The Compute Module 3 (or CM3) is a shrunk down version of the Raspberry Pi3 designed for use in industrial and commercial appliances. Its small form factor is the perfect candidate for a handheld. Although there are many homemade and commercial handhelds available that contain the full size RPi3 board, they tend to be very chunky and can have a somewhat “made in the garage” feel to them. We’re definitely not spoiled for choice when it comes to Compute Module handhelds, although I have covered two on this blog previously in the form of the FreePlay CM3 and Creoqode’s Lyra.
The Raspberry Pi Compute Modules have never gotten much love from manufacturers of obscure handhelds. In many ways they’re the perfect candidate for driving these things – the software is already there, the developer community is large and active and best yet, it’s almost guaranteed that a substantial hardware improvement will be released once every few years.
Despite being almost 10 years old, the JZ4760/B SoC from Ingenic is currently living it up in a whole host of different handheld systems. It’s said that they can currently be had for as little as $5 with a large enough order, so it’s hardly surprising that this capable little chip is so prevalent at the moment.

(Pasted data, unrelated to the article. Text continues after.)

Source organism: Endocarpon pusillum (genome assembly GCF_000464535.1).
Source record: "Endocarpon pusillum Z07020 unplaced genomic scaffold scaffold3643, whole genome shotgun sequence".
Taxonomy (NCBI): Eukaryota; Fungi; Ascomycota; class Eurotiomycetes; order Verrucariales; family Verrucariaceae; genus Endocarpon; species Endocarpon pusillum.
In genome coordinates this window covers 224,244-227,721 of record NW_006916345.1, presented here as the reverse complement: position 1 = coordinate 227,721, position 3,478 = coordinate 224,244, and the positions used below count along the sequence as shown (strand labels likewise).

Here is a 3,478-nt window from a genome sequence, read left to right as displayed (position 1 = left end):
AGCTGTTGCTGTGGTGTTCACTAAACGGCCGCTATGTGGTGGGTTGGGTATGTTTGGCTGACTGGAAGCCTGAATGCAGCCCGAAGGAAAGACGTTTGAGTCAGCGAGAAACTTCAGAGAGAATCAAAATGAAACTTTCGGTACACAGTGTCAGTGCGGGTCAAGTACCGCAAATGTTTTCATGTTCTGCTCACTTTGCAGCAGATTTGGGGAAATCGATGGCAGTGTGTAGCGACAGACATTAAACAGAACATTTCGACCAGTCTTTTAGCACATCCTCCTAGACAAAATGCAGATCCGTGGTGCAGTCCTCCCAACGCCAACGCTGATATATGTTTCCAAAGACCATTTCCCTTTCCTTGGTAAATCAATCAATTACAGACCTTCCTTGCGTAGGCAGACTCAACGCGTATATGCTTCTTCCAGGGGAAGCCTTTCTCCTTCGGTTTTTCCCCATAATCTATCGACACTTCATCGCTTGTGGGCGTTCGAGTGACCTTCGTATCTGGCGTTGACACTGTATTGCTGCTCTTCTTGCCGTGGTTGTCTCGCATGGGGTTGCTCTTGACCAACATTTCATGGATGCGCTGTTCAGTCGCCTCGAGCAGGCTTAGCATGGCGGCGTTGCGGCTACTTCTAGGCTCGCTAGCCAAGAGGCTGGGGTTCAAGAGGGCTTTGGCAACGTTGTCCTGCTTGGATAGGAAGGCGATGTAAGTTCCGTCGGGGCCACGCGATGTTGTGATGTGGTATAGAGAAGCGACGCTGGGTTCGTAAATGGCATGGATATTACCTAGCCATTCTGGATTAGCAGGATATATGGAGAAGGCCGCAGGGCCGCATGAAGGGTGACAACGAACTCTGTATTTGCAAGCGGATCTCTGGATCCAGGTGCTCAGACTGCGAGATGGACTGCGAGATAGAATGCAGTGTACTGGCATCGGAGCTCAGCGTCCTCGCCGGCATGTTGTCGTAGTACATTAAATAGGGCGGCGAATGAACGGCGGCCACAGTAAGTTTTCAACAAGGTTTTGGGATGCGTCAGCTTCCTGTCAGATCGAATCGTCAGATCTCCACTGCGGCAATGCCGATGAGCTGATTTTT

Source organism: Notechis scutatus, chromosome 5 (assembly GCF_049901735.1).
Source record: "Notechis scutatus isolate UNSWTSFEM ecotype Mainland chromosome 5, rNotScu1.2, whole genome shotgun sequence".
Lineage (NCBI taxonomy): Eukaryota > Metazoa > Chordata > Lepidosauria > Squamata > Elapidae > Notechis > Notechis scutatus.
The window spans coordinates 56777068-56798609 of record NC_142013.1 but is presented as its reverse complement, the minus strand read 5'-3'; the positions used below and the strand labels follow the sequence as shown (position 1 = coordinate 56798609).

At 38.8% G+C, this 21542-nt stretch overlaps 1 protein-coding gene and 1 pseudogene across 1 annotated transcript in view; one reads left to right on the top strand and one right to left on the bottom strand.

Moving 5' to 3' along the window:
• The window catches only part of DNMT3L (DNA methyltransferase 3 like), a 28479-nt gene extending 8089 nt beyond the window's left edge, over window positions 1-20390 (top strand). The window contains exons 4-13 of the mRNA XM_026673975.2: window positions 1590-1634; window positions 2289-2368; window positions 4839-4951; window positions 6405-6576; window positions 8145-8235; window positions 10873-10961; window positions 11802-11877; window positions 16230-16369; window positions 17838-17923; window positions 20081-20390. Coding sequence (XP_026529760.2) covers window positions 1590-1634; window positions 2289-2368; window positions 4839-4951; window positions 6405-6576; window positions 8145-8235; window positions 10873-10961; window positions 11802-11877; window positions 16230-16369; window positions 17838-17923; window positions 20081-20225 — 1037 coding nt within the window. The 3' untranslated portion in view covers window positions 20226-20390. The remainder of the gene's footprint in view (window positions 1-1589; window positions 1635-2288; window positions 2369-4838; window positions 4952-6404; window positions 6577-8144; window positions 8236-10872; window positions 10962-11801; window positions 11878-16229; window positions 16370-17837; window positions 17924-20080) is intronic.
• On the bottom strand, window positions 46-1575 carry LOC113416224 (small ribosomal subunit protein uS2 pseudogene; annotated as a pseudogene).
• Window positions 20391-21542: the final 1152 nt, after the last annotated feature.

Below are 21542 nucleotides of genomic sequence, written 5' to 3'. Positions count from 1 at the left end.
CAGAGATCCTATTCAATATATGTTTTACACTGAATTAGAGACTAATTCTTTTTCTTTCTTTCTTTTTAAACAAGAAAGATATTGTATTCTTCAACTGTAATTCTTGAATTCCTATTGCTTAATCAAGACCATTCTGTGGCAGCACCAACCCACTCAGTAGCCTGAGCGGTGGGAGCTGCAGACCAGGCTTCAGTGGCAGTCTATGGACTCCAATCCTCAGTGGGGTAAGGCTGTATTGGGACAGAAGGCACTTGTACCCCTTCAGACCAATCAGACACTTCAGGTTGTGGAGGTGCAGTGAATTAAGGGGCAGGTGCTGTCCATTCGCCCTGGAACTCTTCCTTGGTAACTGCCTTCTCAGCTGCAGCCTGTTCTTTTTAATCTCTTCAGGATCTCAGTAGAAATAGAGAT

For the past few months speculation has been rife on Tony Jih’s forthcoming RG350 handheld over at the Retro Gaming Handhelds discord server. Finally we have some photos of the brand new open source dual analog device!
The hugely popular RetroGame RS-97 from December 2017 has already seen one update in the form of the RS-97 Plus, which features an “analog” nub tacked on to the lower left corner. Unfortunately for the early adopters this first version of the Plus model also swapped out the LCD for one locked at 30hz. This meant that many games suffered from screen tearing and the community developers refused to support the hardware due to this.
Newer versions of the Plus variant now have the 60hz LCDs in them and aren’t a bad choice if you really want that analog nub.
But this week has seen yet another new variant of the device hit the shelves, the RS-97 Plus V3.
The last week or so has seen a whole load of Pocket-Go reviews go up on YouTube, with almost nothing but amazingly positive conclusions. Mine arrived yesterday and I’ve spent the last couple of days playing around on it. Are the YouTubers right? Let’s find out!
Not by name perhaps – but this thing sure looks familiar.
The updated landscape version of the LDK is now available to order. Housed inside a similarly chunky looking shell, the LDK Landscape is more of an iteration than an upgrade.
This thing appeared on Tieba today, and from the comments it looks to be a prototype of a new revision LDK Game.
One of the problems with last year’s BittBoy is that many of the systems it can emulate require use of shoulder buttons, which weren’t implemented on the portrait oriented version from last year.
The PocketGo looks to be the same hardware as the BittBoy (AllWinner F1C100S) but re-jigged in to landscape mode to allow for a more versatile layout.